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Publication numberUS5713798 A
Publication typeGrant
Application numberUS 08/791,660
Publication dateFeb 3, 1998
Filing dateJan 30, 1997
Priority dateJan 30, 1997
Fee statusLapsed
Publication number08791660, 791660, US 5713798 A, US 5713798A, US-A-5713798, US5713798 A, US5713798A
InventorsCary Brodie, Jr.
Original AssigneeBrodie, Jr.; Cary
Export CitationBiBTeX, EndNote, RefMan
External Links: USPTO, USPTO Assignment, Espacenet
Bowler's training device
US 5713798 A
Abstract
A new Bowler's Training Device for helping a bowler roll higher scores. The inventive device includes a housing disposed above the surface of the lane, a first adjustable light emitting device in the housing emitting a light beam onto the lane providing a ball lay down indicating point, and a second adjustable light emitting device in the housing emitting a light beam onto the lane providing an indicating line indicating the bowling ball travel path.
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Claims(13)
What is claimed as being new and desired to be protected by Letters Patent of the United States is as follows:
1. A Bowler's Training Device used in combination with a bowling lane having a foul line, comprising:
a housing means disposed above a surface of the lane;
a first light emitting means disposed in the housing means for emitting a first light beam onto the surface, said first light beam forming a visual indicating point on the lane at a predetermined location relative to the foul line indicating a point where the bowler should lay down a bowling ball;
a second light emitting means disposed in the housing means for emitting a second light beam onto the surface, said second light beam forming an elongated, visual indicating line at a predetermined location relative to the foul line indicating a path a bowling ball should travel.
2. The Bowler's Training Device of claim 1, wherein at least one of the light emitting means is adjustable to vary the location of the respective light beam on the surface.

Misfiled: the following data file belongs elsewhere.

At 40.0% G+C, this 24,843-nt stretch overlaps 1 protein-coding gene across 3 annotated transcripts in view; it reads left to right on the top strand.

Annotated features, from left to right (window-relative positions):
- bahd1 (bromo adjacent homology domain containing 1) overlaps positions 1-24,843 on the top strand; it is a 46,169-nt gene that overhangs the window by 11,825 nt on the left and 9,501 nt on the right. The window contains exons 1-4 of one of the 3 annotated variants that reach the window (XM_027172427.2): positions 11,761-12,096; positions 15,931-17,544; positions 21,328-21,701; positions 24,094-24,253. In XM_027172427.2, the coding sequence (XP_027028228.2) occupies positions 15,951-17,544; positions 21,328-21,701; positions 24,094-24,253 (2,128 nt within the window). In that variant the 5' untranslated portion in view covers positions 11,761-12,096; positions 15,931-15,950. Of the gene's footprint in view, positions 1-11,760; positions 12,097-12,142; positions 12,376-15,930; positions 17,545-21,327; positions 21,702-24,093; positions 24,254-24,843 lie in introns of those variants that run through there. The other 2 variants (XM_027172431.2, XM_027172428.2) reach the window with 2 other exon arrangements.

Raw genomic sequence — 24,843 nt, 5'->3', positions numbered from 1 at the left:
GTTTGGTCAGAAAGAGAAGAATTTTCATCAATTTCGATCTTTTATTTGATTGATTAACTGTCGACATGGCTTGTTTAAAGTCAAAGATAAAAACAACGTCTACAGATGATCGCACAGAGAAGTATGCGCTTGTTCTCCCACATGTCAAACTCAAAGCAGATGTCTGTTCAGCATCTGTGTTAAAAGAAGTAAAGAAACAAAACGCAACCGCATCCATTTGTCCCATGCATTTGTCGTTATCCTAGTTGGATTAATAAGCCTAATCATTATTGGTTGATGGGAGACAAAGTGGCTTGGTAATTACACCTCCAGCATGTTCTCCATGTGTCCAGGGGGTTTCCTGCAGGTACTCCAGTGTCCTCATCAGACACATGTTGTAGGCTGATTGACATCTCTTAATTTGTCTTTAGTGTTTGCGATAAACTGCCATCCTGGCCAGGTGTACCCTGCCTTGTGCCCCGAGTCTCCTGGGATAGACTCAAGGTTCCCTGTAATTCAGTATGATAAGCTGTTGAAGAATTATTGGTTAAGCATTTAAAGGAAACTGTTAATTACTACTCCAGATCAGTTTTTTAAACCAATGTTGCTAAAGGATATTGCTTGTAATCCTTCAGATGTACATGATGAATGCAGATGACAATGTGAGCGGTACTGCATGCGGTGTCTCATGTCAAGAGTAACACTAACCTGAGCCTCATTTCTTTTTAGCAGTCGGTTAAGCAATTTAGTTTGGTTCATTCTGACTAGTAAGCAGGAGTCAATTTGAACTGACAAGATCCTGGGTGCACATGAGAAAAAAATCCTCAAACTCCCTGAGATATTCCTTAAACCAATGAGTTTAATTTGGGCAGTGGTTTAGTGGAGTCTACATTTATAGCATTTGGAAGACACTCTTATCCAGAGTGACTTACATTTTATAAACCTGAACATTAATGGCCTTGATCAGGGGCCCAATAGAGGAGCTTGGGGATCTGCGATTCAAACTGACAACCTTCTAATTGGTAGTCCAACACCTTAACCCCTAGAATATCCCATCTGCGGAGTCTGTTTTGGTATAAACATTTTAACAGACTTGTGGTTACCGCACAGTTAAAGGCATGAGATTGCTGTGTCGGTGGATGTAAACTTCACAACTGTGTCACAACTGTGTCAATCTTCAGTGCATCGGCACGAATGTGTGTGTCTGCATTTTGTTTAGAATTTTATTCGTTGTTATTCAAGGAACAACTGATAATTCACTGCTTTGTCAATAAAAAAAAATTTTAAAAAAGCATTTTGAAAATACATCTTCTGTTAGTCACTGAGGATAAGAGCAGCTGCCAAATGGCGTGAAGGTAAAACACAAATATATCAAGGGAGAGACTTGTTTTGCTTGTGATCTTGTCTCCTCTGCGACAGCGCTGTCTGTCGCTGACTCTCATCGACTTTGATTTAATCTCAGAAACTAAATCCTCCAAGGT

3. The Bowler's Training Device of claim 2, wherein the first and second light emitting means are adjustable.
4. The Bowler's Training Device of claim 3, wherein the first and second light emitting means are adjusted by adjustment means located within the housing means.
5. The Bowler's Training Device of claim 4, further comprising a remote control unit in electrical communication with the adjustment means for selectively adjusting the first and second light emitting means.
6. The Bowler's Training Device of claim 4, wherein the adjustment means controls forward and backward movements, and left and right movements, of the first and second light emitting means in the housing means and first and second light beams on the surface.
7. The Bowler's Training Device of claim 1, wherein at least one of the light beams pulsates.
8. The Bowler's Training Device of claim 7, wherein the first and second light beams pulsate.
9. The Bowler's Training Device of claim 7, wherein the pulsating light beam is generated by a laser.
10. The Bowler's Training Device of claim 1, wherein at least one of the light beams is a continuous beam.
11. The Bowler's Training Device of claim 10, wherein the first and second light beams are continuous beams.
12. A Bowler's Training Device used in combination with a bowling lane having a foul line, comprising:
a housing disposed above a surface of the lane;
a first adjustable light emitting device disposed in the housing for emitting a first adjustable light beam onto the surface, said first adjustable light beam forming a visual indicating point on the surface at a distance between 3.0 inches to 3.0 feet from the foul line indicating a point whore a bowler should lay down a bowling ball;
a second adjustable light emitting device disposed in the housing for emitting a second adjustable light beam onto the surface, said second adjustable light beam forming an elongated, visual indicating line extending up to 30.0 feet from the indicating point, indicating a path a bowling ball should travel;